by Brian T. Lynch
I grew up a few blocks from Lake Hopatcong and the experience has stayed with me all my life. I learned to swim there. I learned to fish and ice fish there. But the best gift of all was discovering my inner calmness in the reflections of countless sunsets and the gentle lapping of its waves. I have loved rivers and lakes ever since. It is where I feel most at home.
A view from tiny Snake Island on the North end of Lake Hopatcong in the Fall of 2013 looking over to a nature preserve.
Which is why I want to help the lake I love by asking you to help the Lake Hopatcong Foundation win a small grant. By casting a vote to win this small grassroots grant from the Boat U.S. Foundation you may help create a public guide map of this beautiful lake. To vote, please must click on the following link to vote for Lake Hopatcong to receive this grant:
“But how does a guide map help this lake”, you ask?
New Jersey politics is heavily comingled with the interests of developers. Over the years this beautiful lake has been transformed from summer resort and recreation area to largely a residential lake. Lake access has become too limited due to over development, so tourism is down. (I would love to see the State open another state park.) This gives the New Jersey State government less incentive to support environmental stewardship of our largest lake and natural attraction. Encouraging more tourism will help attract more attention to preserving and maintaining the lake.
If they win the grant, the Lake Hopatcong Foundation will create a Lake Hopatcong Guide Map. The map will include information on invasive species and the location of pumpout stations. The map will be available for free and printed on water-resistant, tear resistant and durable 12” x 18” paper. They will also update the Lake Hopatcong Guide app which is available for free download for iPhone, iPad and Android. Information on how to prevent aquatic hitchhikers and the locations of pumpout station will be added to the app and their website. This will facilitate visitor, encourage tourism and it would be good for the health of the lake in the long run.
Putting this small grant towards some great environmental issue would be a little bit like throwing a pail of water on a burning house. The impact would be negligible. So please help out and cast a vote for help the Lake Hopatcong Foundation win this small grant. Here is a little history of Lake Hopatcong. Please come visit it if you are in the vicinity some day.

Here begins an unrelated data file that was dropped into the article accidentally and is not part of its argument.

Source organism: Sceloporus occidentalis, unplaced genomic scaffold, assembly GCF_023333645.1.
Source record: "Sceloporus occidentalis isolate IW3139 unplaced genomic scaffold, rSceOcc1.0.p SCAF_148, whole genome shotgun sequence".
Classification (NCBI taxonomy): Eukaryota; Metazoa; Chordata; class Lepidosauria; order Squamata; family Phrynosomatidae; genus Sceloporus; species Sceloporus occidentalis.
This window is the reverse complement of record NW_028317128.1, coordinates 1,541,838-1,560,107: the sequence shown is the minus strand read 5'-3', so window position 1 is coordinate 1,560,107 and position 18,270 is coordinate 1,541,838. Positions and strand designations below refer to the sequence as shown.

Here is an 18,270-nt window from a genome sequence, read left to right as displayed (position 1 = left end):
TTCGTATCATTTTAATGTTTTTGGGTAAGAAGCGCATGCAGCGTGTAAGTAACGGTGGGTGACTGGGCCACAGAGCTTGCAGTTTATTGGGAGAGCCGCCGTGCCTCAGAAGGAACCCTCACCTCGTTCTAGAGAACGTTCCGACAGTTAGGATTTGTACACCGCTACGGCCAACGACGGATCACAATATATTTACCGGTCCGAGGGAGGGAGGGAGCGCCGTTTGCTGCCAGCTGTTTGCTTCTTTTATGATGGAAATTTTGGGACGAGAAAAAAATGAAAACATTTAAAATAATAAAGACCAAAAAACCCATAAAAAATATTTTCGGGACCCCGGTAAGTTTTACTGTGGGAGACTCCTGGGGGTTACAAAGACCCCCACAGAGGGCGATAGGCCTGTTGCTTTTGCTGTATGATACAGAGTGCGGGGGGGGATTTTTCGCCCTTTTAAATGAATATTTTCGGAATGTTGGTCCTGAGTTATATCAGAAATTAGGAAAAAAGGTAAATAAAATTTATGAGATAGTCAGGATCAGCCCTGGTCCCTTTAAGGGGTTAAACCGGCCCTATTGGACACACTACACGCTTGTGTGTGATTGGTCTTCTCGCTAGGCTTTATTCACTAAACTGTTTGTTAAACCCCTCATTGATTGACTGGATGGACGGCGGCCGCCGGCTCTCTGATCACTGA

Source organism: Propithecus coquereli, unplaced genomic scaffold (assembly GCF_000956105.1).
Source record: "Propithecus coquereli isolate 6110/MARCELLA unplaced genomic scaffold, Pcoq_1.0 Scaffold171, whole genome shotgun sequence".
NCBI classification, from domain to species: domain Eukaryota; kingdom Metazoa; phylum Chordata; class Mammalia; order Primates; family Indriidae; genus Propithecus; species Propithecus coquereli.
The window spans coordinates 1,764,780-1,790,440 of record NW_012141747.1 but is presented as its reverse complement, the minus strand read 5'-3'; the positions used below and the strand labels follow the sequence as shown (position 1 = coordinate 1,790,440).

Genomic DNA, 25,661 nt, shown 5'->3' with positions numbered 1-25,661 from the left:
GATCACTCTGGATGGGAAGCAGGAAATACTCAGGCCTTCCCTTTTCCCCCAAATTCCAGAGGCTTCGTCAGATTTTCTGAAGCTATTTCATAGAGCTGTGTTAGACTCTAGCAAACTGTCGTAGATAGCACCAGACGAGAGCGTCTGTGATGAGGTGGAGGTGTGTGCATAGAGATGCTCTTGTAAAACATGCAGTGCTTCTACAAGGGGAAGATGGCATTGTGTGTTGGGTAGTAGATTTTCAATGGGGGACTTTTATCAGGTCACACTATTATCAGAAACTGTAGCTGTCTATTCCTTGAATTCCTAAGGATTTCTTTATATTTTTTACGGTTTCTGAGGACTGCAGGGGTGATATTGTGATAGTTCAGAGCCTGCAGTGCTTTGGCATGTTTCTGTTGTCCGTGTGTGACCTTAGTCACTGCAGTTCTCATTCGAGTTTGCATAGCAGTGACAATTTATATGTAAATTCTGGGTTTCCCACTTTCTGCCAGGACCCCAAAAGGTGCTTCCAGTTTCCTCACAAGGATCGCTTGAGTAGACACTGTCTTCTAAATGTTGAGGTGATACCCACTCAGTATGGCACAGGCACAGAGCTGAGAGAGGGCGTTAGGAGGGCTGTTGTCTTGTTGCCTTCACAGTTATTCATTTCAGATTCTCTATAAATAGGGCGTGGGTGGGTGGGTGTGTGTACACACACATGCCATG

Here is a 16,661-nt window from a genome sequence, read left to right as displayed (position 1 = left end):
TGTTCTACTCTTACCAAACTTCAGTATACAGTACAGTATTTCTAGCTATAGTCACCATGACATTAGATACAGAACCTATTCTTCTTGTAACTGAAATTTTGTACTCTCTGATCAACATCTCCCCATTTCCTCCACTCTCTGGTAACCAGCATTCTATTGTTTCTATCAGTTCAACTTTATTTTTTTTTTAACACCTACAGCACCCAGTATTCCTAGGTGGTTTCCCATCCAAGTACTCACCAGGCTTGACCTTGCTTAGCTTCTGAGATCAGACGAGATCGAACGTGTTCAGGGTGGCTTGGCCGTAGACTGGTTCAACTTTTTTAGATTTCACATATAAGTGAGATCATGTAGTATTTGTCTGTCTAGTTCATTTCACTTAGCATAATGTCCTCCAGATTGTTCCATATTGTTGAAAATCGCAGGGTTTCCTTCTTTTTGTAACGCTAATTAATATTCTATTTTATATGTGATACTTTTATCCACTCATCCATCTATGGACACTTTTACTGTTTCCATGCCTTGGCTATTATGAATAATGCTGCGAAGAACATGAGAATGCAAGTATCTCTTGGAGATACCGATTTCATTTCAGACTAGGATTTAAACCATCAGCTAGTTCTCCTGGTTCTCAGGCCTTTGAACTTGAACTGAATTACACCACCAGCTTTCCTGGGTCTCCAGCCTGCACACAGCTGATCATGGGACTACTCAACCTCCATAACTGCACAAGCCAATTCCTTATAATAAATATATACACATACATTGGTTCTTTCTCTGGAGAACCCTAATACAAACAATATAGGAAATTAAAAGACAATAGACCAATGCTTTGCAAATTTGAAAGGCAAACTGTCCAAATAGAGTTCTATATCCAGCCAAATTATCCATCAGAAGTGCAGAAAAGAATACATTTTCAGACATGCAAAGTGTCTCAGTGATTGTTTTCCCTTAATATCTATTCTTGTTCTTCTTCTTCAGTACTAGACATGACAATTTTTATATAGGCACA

LAKE HOPATCONG, NEW JERSEY
Lake Hopatcong is New Jersey’s largest lake. It is about 4 square miles in area. It is in the water shed area know has the New Jersey highlands about 30 miles from the Delaware River and 45 miles from New York City. Lake Hopatcong was created by damming and flooding two ponds that were known as Great Pond and Little Pond. It is substantially spring fed while the Musconetcong River flows out from it.
The Big and Little Ponds in the Hopatcong basin were form during the last glacier. They were about two miles apart with some wetlands between. It is believed that these lakes were first settled by the Lenape Indians. Here they found that the lakes provided abundant fish and forested shores with plenty of game. The word “Hopatcong” is believed to be a derivative of the Lenape word “hapakonoesson”, meaning Pipe stone”.
Sometime between 1750 and 1765 the Brookland Forge and mill built a damn where the Musconetcong River flows from the lake in order to supply greater water power for the forge. This damn raised the water level by six feet and connected the two ponds.
In the early 1800’s plans were made to build the Morris Canal to connect the Delaware River with New York Harbor. The 900 foot elevation of Hopatcong basin was perfectly suited to supply water for the canal.
In 1831, the Morris Canal Company purchased the Brookland forge site and replaced the dam with one that raised the water 12 ft above the original level of Great Pond creating the lake as it exists today.
Lake Hopatcong is home to the greatest variety of game fish of lake in New Jersey.
Each spring it is stocked with brown trout, rainbow trout, and brook trout. It is home to Largemouth and smallmouth bass, rock bass, chain pickerel, channel catfish, bullheads, hybrid striped bass, walleye, muskellunge as well as perch, crappie, bluegill and carp.
I have never been skillful or lucky enough to catch one of the monster fish that inhabit the lakes depths, but I have always been inspired by those who do seem to catch these great fish.
Once a first class resort destination for the rich and famous, today Lake Hopatcong is largely a residential lake with limited public access. There is the New Jersey State Park in Landing and a number of marinas and restaurants on the lake and two yacht clubs. Many of the restaurants can be accessed by boat. You can simply dock and dine at any of these classic lakeside restaurants.
Jefferson House restaurant outdoor view
So again, Please help the Lake Hopatcong Foundation win this small grant, Click on the following link to vote for Lake Hopatcong to receive this grant: http://www.boatus.org/grants/vote.asp and Thank YOU!